Things to do in London

Get Your Bearings in London

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Avoid:

Mega-sites on the weekend -- leave the Tower Of London, The Eye, and Westminster Abbey til a quiet weekday.

Hot Tips:

Go east, where the up-and-comers are always curating new, innovative experiences

Caution:

Leicester Square, Picadilly Circus, and Victoria are all ram-packed arteries for foot traffic, so book with caution

Hot Tips:

Hostels can often be as colorful and swanky as hotels in London, so keep an eye out

Take It or Leave It:

Get your hands on some haggis if you can manage it. Though not exactly local, it crops up on breakfast menus from time to time.

Be Sure to Sample:

Any of the artisanal offerings from Borough Market

Avoid:

The "Shoreditch" clubs near the Old Street roundabout. If you want an east London night out head further into the belly of the beast, toward Dalston and Hackney

Hot Tips:

Don't rule out the pubs! Some will have inexplicable street cred with the younger late-night set

Avoid:

The megastores in Leicester Square. They're the types you can find anywhere.

Best Local Souvenir:

Marmite chocolate! It exists, trust us.

 

 

Things to do in London


London is known for...

Five of London's most unique features and characteristics.

1. The Queen & Royal Family:

Apart from being England’s capital city and the Queen’s back garden, London is home to the world’s now favourite power couple, The Duke and Duchess of Cambridge (Wills and Kate). Summer 2012 promises to delight royal fans as London leads UK celebrations for the Queen’s Diamond Jubilee and 60 years as ruling monarch from 2-5 June. Young Royal spotters may head to Boujis – a club in sloaney South Kensington for a chance to spot Harry enjoying a right royal knees up. The changing of the guards is another royal must-see but you’re unlikely to ever witness one of the Queen’s Grenadier Guards crack a smile.

2. Houses of Paliament and Bonfire Night Conspiracy:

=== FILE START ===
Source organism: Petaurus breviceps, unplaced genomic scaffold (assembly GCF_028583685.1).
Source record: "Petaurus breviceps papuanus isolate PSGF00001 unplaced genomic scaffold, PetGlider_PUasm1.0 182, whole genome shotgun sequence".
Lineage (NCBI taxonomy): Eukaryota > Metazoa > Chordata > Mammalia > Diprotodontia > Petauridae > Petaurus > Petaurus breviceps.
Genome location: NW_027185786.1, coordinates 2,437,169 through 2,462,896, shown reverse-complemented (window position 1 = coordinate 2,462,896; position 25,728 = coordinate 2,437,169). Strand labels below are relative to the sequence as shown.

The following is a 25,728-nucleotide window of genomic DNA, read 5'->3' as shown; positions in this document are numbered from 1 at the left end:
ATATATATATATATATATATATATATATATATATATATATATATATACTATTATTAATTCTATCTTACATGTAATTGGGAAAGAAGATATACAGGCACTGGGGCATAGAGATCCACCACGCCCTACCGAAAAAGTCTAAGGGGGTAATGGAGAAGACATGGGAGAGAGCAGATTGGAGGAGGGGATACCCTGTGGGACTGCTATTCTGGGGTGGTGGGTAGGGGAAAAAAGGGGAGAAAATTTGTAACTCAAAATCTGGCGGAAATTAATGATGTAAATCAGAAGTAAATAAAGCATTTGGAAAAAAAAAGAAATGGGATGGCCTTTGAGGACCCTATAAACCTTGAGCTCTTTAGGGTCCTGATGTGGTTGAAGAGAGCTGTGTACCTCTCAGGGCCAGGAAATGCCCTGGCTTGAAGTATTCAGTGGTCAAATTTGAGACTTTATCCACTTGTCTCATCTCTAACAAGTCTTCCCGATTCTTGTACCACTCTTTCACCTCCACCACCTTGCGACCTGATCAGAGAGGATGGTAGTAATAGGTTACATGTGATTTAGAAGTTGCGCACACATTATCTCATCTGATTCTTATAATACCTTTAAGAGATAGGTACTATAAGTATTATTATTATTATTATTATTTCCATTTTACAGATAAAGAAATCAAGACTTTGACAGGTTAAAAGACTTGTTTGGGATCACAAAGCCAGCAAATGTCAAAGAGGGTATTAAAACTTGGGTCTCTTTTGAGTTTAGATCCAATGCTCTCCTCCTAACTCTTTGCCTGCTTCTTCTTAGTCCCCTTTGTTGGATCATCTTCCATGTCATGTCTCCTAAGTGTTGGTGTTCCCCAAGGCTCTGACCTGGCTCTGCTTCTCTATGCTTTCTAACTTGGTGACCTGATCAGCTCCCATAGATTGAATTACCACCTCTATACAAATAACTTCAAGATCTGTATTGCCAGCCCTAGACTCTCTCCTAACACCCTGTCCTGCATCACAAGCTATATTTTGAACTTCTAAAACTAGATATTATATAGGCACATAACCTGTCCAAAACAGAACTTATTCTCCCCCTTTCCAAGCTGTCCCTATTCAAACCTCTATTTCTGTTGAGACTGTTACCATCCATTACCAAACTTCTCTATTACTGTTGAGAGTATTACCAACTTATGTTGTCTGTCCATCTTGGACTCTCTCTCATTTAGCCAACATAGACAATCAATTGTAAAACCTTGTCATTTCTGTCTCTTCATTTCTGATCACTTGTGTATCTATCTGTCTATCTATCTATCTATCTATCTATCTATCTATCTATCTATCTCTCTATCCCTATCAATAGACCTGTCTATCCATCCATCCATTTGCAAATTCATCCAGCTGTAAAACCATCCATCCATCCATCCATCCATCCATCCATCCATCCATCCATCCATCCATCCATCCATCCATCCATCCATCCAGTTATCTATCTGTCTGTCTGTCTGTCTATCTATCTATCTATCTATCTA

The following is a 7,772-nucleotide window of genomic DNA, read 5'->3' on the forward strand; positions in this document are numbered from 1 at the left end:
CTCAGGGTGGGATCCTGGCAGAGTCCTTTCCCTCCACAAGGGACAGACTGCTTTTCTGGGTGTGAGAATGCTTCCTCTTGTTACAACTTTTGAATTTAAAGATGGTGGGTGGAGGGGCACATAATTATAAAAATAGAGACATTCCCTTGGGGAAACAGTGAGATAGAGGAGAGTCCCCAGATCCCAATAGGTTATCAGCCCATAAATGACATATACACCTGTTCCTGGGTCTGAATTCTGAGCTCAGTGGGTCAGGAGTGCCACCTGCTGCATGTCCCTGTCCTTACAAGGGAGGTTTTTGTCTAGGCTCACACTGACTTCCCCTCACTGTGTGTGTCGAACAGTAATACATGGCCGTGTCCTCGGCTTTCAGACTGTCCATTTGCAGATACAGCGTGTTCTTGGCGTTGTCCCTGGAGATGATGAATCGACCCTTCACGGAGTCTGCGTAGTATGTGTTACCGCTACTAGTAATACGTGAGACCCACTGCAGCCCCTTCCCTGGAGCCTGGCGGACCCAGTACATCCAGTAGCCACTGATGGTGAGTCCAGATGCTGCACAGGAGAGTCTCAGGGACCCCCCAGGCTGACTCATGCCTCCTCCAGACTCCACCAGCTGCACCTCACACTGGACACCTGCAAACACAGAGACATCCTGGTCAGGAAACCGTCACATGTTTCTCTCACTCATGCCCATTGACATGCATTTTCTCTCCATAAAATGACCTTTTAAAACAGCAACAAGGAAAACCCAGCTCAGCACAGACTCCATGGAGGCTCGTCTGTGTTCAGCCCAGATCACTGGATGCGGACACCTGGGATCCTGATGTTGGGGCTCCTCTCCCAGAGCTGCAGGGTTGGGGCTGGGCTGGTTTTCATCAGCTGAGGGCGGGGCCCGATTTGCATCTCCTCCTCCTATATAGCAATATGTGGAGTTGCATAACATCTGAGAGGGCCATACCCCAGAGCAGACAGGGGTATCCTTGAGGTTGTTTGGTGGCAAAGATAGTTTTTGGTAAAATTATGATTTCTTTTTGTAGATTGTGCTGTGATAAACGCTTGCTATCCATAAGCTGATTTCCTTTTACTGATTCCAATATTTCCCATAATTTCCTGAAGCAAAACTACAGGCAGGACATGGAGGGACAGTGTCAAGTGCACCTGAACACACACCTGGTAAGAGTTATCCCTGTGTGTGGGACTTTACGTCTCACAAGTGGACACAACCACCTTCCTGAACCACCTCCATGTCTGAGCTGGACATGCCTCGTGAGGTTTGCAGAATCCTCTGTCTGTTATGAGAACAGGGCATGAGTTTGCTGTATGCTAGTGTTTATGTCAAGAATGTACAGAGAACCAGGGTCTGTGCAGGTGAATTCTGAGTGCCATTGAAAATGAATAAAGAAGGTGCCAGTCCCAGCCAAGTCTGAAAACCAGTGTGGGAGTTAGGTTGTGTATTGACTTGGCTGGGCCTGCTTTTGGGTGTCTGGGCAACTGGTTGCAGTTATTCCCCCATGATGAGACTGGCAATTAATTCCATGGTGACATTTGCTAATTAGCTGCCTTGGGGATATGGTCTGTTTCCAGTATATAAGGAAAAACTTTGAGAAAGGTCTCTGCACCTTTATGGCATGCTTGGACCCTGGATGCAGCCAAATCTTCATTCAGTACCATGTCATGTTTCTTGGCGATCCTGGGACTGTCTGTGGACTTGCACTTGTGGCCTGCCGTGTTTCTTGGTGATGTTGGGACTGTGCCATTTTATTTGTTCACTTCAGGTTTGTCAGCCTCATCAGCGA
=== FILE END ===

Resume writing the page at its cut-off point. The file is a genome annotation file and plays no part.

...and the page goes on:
Remember, Remember the 5th of November, gunpowder, treason and plot…  In 1605, a now infamous plot to blow up the Houses of Parliament was thwarted, resulting in a much celebrated UK tradition where bonfires are lit and fireworks blast into wintery skies all across the Capital. One conspirator in particular, Guy Fawkes (the original Fall Guy) took most of the rap. Despite Guy and his friend’s best efforts the Houses of Parliament still stand proud on Embankment as Britain’s steadfast political seat while Big Ben continues to chime on the quarter hour.

3. Black Cabs:

All hail the London cabbie! Those who do won’t have to travel too far before they share a story or two. With only a ‘couple of quid’ on the meter you discover two things. Firstly they are not keen to drive ‘South of the river’ and secondly that unlike cabbies in most parts of the world, the iconic "black cab" driver knows the intricacies of the city’s A to Z of streets having studied the official ‘knowledge’ for four years.

4. Cockney Culture:

Born under the sounds of the Bow bells, East Londoners may now live in one of the cooler parts of town for the chic Hackney bars and street market culture. Mile End, Stratford, Plaistow and Bethnal Green are the tube stops to find the real East end famous for gangsters, jellied eels and pearly kings and queens. Even more famous is the local dialect cockney rhyming slang: apples and pears (stairs), cup of rosy lee (tea) and whistle and flute (suit).

5. 2012 Olympics:


The capital’s all abuzz over London 2012. Backed by the likes of David Beckham, Prince William and London’s eccentric yet affable Mayor, Boris Johnson, the main focal point of the event is a new Olympic Park in the East End. The site spans 357 football pitches, has an 80,000 seat capacity and a Stadium standing 53m tall: three metres taller than Nelson’s Column. Soon, it will play host to athletes, media and spectators from around the world, all hoping their team brings home precious metal. British hopes rest with two-time Olympic Gold-winning swimmer, Rebecca Adlington and the blur that is the most successful Olympic male cyclist of all time, Sir Chris Hoy. www.london2012.com